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Brain structural networks and connectomes: the brain–obesity interface and its impact on mental health

Authors Chen VCH, Liu YC, Chao SH, McIntyre RS, Cha DS, Lee Y, Weng JC

Received 17 July 2018

Accepted for publication 23 October 2018

Published 26 November 2018 Volume 2018:14 Pages 3199—3208


Checked for plagiarism Yes

Review by Single anonymous peer review

Peer reviewer comments 2

Editor who approved publication: Dr Yuping Ning

Vincent Chin-Hung Chen,1,2 Yi-Chun Liu,3 Seh-Huang Chao,4 Roger S McIntyre,5–7 Danielle S Cha,5,8 Yena Lee,5,6 Jun-Cheng Weng2,9

1School of Medicine, Chang Gung University, Taoyuan, Taiwan; 2Department of Psychiatry, Chang Gung Memorial Hospital, Chiayi, Taiwan; 3Department of Medical Imaging and Radiological Sciences, Chung Shan Medical University, Taichung, Taiwan; 4Center of Metabolic and Bariatric Surgery, Jen-Ai Hospital, Taichung, Taiwan; 5Mood Disorder Psychopharmacology Unit, University Health Network, Department of Psychiatry, University of Toronto, ON, Canada; 6Institute of Medical Science, University of Toronto, Toronto, ON, Canada; 7Departments of Psychiatry and Pharmacology, University of Toronto, Toronto, ON, Canada; 8School of Medicine, University of Queensland, Queensland, Brisbane, Australia; 9Department of Medical Imaging and Radiological Sciences, Chang Gung University, Taoyuan, Taiwan

Purpose: Obesity is a complex and multifactorial disease identified as a global epidemic. Convergent evidence indicates that obesity differentially influences patients with neuropsychiatric disorders providing a basis for hypothesizing that obesity alters brain structure and function associated with the brain’s propensity toward disturbances in mood and cognition. Herein, we characterize alterations in brain structures and networks among obese subjects (ie, body mass index [BMI] ≥30 kg/m2) when compared with non-obese controls.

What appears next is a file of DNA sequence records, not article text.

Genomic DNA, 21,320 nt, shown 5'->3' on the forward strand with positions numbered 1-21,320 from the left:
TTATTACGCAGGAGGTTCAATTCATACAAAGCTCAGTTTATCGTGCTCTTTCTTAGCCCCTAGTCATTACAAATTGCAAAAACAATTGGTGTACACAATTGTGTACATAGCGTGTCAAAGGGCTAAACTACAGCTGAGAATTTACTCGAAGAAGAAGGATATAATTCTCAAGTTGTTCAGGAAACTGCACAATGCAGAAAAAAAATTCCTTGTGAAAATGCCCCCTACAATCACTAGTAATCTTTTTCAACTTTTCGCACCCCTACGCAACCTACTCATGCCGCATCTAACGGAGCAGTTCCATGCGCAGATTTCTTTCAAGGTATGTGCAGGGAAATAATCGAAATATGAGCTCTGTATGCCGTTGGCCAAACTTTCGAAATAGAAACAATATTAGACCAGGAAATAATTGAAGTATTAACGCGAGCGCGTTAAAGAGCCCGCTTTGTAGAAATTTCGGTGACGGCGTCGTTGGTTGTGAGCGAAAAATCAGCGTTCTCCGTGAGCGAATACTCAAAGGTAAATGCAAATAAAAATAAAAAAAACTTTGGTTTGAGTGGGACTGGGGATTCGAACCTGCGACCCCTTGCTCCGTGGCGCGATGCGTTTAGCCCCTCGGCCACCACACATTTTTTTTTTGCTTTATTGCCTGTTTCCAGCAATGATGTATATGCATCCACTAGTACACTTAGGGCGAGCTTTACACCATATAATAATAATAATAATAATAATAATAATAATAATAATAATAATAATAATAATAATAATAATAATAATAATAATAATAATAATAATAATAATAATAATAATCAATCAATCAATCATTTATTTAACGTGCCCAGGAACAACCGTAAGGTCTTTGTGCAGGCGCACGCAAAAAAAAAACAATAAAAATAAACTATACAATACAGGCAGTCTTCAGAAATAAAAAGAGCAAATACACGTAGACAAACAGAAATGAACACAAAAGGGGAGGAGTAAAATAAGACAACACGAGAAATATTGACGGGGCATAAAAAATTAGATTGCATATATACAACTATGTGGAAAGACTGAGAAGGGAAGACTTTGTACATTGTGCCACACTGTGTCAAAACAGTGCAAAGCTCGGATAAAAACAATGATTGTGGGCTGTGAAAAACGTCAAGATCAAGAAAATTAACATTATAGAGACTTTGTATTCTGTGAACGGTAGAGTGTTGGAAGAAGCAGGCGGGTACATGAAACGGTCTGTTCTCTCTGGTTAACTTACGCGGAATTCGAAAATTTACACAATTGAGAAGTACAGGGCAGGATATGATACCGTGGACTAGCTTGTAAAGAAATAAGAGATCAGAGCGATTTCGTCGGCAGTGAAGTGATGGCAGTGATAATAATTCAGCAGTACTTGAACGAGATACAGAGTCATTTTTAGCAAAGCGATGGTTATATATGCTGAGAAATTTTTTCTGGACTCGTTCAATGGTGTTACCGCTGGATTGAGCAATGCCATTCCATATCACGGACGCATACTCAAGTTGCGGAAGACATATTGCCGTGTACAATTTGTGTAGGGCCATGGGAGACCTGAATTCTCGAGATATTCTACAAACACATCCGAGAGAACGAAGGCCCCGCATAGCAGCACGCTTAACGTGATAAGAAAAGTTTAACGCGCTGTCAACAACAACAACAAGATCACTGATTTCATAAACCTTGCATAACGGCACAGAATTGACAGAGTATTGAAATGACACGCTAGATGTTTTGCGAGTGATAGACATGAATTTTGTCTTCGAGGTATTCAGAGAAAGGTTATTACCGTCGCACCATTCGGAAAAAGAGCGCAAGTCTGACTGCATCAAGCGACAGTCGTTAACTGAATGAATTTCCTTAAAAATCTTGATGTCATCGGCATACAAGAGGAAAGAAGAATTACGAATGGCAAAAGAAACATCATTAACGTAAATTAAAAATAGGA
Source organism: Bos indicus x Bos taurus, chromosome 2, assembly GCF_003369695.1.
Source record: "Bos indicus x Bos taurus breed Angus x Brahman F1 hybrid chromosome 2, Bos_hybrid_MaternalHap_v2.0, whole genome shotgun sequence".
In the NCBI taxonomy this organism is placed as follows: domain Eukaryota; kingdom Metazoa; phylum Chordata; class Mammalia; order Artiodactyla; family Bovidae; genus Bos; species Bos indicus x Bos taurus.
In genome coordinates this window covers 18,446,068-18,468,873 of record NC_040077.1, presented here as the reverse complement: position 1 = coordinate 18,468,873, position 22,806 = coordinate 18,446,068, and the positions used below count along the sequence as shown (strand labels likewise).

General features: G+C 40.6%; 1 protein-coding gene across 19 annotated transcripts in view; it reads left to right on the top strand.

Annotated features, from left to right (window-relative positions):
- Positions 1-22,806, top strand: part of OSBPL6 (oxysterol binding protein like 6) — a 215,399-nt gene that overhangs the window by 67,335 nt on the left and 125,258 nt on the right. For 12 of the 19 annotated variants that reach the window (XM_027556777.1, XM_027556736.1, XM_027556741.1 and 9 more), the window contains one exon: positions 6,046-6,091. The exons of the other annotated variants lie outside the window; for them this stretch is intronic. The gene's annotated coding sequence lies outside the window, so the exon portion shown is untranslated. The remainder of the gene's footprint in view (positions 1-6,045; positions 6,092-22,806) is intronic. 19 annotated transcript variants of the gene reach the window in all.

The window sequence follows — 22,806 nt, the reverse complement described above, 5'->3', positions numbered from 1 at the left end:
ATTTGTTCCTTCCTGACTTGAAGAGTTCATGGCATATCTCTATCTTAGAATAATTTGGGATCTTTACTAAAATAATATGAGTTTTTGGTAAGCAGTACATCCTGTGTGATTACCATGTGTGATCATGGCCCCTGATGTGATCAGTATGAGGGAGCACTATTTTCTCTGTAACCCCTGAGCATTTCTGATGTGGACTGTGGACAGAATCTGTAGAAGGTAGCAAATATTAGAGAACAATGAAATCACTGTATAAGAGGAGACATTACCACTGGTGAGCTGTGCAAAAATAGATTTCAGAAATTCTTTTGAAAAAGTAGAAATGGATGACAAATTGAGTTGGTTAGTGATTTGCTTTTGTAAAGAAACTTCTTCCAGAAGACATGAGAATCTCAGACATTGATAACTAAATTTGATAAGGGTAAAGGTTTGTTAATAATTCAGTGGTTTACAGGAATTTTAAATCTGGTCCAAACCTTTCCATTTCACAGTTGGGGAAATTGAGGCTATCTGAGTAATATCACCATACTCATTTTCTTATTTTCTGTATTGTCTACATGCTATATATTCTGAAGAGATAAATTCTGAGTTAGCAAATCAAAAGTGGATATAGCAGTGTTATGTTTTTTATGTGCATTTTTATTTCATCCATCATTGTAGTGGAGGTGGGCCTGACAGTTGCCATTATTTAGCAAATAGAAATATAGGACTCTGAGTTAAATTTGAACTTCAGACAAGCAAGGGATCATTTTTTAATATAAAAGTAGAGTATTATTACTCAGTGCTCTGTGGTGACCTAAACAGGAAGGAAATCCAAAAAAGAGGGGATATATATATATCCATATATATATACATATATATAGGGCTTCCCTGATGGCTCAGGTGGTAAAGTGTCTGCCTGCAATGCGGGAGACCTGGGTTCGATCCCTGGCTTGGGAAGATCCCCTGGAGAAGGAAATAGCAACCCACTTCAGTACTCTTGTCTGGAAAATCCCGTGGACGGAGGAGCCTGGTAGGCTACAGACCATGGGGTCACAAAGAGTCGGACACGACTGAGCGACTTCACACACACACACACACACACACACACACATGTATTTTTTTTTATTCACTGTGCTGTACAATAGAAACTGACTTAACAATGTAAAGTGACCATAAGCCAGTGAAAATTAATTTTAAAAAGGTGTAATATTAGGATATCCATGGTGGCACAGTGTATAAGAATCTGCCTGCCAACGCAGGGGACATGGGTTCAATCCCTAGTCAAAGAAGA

Patients and methods: We obtained noninvasive diffusion tensor imaging and generalized q-sampling imaging scans of 20 obese subjects (BMI=37.9±5.2 SD) and 30 non-obese controls (BMI=22.6±3.4 SD). Graph theoretical analysis and network-based statistical analysis were performed to assess structural and functional differences between groups. We additionally assessed for correlations between diffusion indices, BMI, and anxiety and depressive symptom severity (ie, Hospital Anxiety and Depression Scale total score).
Results: The diffusion indices of the posterior limb of the internal capsule, corona radiata, and superior longitudinal fasciculus were significantly lower among obese subjects when compared with controls. Moreover, obese subjects were more likely to report anxiety and depressive symptoms. There were fewer structural network connections observed in obese subjects compared with non-obese controls. Topological measures of clustering coefficient (C), local efficiency (Elocal), global efficiency (Eglobal), and transitivity were significantly lower among obese subjects. Similarly, three sub-networks were identified to have decreased structural connectivity among frontal–temporal regions in obese subjects compared with non-obese controls.
Conclusion: We extend knowledge further by delineating structural interconnectivity alterations within and across brain regions that are adversely affected in individuals who are obese.

Keywords: obesity, diffusion tensor imaging, DTI, generalized q-sampling imaging, GQI, graph theoretical analysis, GTA, network-based statistical analysis, NBS

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